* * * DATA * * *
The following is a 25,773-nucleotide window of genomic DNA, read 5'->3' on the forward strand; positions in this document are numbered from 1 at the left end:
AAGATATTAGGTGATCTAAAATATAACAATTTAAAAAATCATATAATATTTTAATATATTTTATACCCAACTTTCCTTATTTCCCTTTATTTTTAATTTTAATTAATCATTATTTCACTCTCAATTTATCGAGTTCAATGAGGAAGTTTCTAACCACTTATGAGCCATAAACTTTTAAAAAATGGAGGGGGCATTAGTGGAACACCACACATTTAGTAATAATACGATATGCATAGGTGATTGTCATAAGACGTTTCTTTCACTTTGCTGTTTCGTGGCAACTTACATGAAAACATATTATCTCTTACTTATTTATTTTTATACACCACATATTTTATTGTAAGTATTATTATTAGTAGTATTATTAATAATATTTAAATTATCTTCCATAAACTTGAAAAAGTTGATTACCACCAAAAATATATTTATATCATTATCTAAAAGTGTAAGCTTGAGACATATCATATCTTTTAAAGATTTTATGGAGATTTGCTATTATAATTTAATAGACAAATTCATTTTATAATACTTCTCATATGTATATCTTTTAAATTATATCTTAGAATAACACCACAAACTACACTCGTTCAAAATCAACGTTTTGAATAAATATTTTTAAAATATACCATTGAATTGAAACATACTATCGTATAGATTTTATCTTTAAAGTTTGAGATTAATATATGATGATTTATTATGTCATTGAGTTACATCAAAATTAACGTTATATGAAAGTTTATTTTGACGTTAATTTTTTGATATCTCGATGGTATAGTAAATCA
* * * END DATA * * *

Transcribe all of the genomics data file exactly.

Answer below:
The following is a 25,773-nucleotide window of genomic DNA, read 5'->3' on the forward strand; positions in this document are numbered from 1 at the left end:
AAGATATTAGGTGATCTAAAATATAACAATTTAAAAAATCATATAATATTTTAATATATTTTATACCCAACTTTCCTTATTTCCCTTTATTTTTAATTTTAATTAATCATTATTTCACTCTCAATTTATCGAGTTCAATGAGGAAGTTTCTAACCACTTATGAGCCATAAACTTTTAAAAAATGGAGGGGGCATTAGTGGAACACCACACATTTAGTAATAATACGATATGCATAGGTGATTGTCATAAGACGTTTCTTTCACTTTGCTGTTTCGTGGCAACTTACATGAAAACATATTATCTCTTACTTATTTATTTTTATACACCACATATTTTATTGTAAGTATTATTATTAGTAGTATTATTAATAATATTTAAATTATCTTCCATAAACTTGAAAAAGTTGATTACCACCAAAAATATATTTATATCATTATCTAAAAGTGTAAGCTTGAGACATATCATATCTTTTAAAGATTTTATGGAGATTTGCTATTATAATTTAATAGACAAATTCATTTTATAATACTTCTCATATGTATATCTTTTAAATTATATCTTAGAATAACACCACAAACTACACTCGTTCAAAATCAACGTTTTGAATAAATATTTTTAAAATATACCATTGAATTGAAACATACTATCGTATAGATTTTATCTTTAAAGTTTGAGATTAATATATGATGATTTATTATGTCATTGAGTTACATCAAAATTAACGTTATATGAAAGTTTATTTTGACGTTAATTTTTTGATATCTCGATGGTATAGTAAATCA